Who could forget the days of the book fair! I would audibly gasp when I saw the rolling shelves and trunks of books awaiting set-up and then get a dizzying feeling the moment we were released by our teacher into the book fair. Really, anyone who was in grade school in the ’70s, ’80s, ’90s, ’00s, or ’10s has this shared experience and it’s one that’s rife with nostalgia. Here’s what I miss most about that one week in grade school when literally nothing was sad and everything was amazing and bookish.
1. The gym was turned into a library for a week
I was not an athletic kid. So when the book fair rolled into town for a week and took over the gym, I was ecstatic. The place where I tried very hard to dodge balls and not get tagged was now basically a bookstore! If only my gym now had fewer weights and more books. Whaddya think, Crunch?
2. The pre-shop checklist
A few days before the book fair arrived, you were given a (what seemed like at the time) miles-long list of titles that would be present at the fair. I would take my time, carefully peruse each one, and look at the cover, trying to judge if I’d enjoy reading it. I’d then make painstaking tick marks next to each book I wanted on the order form and present it to my mom for approval.
3. Shopping each aisle slowwwly
The school book fair was really the first time I ever shopped solo. If I hadn’t filled out the order form ahead of time, my mom sent me to school with a crisp $20 bill. I would walk up and down the tables, my fingers skimming over the top of the covers. I’d stop and read the backs of the ones that looked interesting. Then, once I felt I had a good grasp of what I might want to get with my money, I began budgeting. Math was never (still isn’t) my strong suit, so I’d be counting on my fingers to make sure I didn’t go over twenty dollars and hold my breath when I was rung up at the counter.
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4. Comparing notes (and books) with friends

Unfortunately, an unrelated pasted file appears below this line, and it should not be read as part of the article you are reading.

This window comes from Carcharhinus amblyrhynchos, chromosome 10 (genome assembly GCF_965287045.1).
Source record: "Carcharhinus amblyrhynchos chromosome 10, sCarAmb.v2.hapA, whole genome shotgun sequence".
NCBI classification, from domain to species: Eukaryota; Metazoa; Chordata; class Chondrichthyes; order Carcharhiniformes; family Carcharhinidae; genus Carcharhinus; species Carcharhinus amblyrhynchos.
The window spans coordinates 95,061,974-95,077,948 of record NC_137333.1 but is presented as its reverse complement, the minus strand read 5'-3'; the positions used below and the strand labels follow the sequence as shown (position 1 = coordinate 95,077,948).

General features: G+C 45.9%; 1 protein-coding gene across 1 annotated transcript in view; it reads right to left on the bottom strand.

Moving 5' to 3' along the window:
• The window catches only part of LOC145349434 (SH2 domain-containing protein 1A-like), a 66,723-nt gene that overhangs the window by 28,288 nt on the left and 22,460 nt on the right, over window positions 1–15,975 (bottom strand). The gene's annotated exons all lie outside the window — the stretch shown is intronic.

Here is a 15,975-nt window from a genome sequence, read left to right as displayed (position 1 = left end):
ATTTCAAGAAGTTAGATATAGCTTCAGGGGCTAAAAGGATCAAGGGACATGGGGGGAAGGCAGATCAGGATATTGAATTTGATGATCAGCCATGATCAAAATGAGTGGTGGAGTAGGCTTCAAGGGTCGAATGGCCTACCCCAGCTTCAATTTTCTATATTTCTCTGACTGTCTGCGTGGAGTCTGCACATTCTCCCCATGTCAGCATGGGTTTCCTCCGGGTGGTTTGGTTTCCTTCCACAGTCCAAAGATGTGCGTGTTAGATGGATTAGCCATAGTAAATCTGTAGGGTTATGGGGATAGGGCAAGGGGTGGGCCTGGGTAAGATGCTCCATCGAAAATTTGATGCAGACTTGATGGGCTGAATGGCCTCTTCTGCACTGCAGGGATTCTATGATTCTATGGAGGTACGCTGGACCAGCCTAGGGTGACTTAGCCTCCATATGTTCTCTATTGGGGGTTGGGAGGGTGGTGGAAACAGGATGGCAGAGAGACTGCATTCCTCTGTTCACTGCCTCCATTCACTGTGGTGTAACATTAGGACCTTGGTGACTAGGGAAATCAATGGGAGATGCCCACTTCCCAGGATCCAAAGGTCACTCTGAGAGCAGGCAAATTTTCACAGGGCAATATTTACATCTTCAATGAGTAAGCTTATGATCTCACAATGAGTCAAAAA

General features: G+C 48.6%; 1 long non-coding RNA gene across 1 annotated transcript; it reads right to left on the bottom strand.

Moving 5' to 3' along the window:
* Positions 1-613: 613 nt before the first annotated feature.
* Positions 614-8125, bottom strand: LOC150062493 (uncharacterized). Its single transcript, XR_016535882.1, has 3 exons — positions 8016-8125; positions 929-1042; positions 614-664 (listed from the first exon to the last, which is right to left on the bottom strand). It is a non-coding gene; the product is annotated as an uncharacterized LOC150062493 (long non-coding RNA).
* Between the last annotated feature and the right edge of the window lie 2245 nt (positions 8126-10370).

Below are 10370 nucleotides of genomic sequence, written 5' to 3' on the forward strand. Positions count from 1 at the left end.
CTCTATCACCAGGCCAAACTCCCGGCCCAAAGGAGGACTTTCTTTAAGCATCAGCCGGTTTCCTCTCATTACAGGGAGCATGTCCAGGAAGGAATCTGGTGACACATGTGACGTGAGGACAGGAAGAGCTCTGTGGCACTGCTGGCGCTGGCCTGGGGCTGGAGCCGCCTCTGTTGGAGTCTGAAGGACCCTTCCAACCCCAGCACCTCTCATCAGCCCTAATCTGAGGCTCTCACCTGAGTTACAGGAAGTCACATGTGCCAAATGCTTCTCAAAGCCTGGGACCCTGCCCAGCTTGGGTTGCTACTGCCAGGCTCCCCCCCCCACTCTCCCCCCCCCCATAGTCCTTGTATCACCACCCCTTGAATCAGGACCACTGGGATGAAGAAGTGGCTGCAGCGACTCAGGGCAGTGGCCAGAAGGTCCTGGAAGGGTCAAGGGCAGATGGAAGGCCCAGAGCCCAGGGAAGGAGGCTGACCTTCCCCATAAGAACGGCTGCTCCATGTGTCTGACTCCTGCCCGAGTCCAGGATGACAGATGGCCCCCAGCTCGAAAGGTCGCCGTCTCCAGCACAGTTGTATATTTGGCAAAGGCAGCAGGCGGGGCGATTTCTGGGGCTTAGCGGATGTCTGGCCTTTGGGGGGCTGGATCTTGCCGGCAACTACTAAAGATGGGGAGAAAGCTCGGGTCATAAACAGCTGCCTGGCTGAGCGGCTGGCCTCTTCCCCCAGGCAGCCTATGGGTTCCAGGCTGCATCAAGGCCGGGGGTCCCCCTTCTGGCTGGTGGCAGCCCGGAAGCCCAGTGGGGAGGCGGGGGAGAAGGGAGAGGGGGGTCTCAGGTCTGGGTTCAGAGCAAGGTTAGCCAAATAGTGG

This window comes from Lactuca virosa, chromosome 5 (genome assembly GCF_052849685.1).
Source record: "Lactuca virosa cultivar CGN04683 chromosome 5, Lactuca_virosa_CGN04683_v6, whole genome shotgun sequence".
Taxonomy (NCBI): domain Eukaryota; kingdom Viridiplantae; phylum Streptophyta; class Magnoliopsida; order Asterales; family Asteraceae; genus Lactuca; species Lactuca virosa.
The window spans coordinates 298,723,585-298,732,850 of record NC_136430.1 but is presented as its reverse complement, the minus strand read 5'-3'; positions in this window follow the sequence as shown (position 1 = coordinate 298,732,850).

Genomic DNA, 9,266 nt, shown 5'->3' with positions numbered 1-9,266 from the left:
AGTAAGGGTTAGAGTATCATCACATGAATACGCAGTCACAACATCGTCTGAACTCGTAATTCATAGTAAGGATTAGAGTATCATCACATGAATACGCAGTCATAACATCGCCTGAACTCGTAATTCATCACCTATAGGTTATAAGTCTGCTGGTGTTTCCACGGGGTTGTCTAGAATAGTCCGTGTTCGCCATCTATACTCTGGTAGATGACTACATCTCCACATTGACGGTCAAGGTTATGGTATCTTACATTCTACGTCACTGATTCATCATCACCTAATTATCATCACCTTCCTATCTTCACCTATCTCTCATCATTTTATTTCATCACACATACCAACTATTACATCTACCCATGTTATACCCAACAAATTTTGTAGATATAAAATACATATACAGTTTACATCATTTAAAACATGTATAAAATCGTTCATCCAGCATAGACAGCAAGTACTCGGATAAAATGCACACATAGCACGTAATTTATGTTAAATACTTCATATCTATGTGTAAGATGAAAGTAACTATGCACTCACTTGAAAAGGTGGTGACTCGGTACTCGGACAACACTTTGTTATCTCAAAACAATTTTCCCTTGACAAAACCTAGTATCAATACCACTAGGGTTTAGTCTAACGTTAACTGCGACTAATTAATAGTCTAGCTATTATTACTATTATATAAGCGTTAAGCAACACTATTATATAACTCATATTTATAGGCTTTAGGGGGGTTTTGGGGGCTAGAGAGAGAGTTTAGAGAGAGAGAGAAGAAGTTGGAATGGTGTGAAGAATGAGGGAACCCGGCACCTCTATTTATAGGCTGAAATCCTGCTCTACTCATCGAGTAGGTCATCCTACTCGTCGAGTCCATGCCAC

When you had friends willing to share their loot, your book haul could triple. I remember sitting cross-legged with friends talking about which books they bought and which ones I bought. I had a massive (and I mean massive) crush on the fictional character Encyclopedia Brown, so I usually picked up one or two of those books, but friends promised to loan me the new Goosebumps they’d just bought. A pretty good trade if you ask me. It’s also how I first got my hands on Scary Stories to Read in the Dark and I’ve never been the same since, TBH.
5. Discovering new reads
I mean, I still get to do this every day in my line of work, but book fairs introduced me to so many books that absolutely shaped my identity: The Boxcar Children series, all of Shel Silverstein’s catalogue, Mufaro’s Beautiful Daughters, Alice in Rapture, Sort of (I mean really the whole Alice series), The Magic School Bus series, Bunnicula, Hatchet, The Indian in the Cupboard, The Face on the Milk Carton, Ramona Quimby, Age 8, Henry Huggins, and everything Judy Blume ever wrote, but a special shout-out to Tales of a Fourth Grade Nothing and Are You There God? It’s Me, Margaret.
Is all this nostalgia making you ache for the book fairs of your youth? Want to jump back into the days of recess, gel pens, snap bracelets and Dunkaroos in your lunchbox? Wish you could spend an hour browsing for the perfect book(s) to read? ME TOO.
Join Read it Forward and Penguin Random House at the first-ever Book Fair for Grownups on Saturday, November 23! All afternoon, there will be one-hour sessions where you can browse the latest and greatest books and merchandise, participate in throwback activities, and get schooled by beloved authors.
Admittance to the Book Fair for a 60-minute session
Pop culture trivia, giveaways, interactive Mad Libs, an awkward school photo booth
Custom patches by Stoney Clover Lane and retro crafts by Glue
Author-led Music Lessons! English Class! Science Lab! Bake Sale!
A curated selection of books and merchandise for sale
Snacks, drinks, gift bag, and more!
Date & Time:
Saturday, November 23
Doors open at noon
248 W 37th St, New York, NY 10018
Featured Image: Imgur/Carlonicus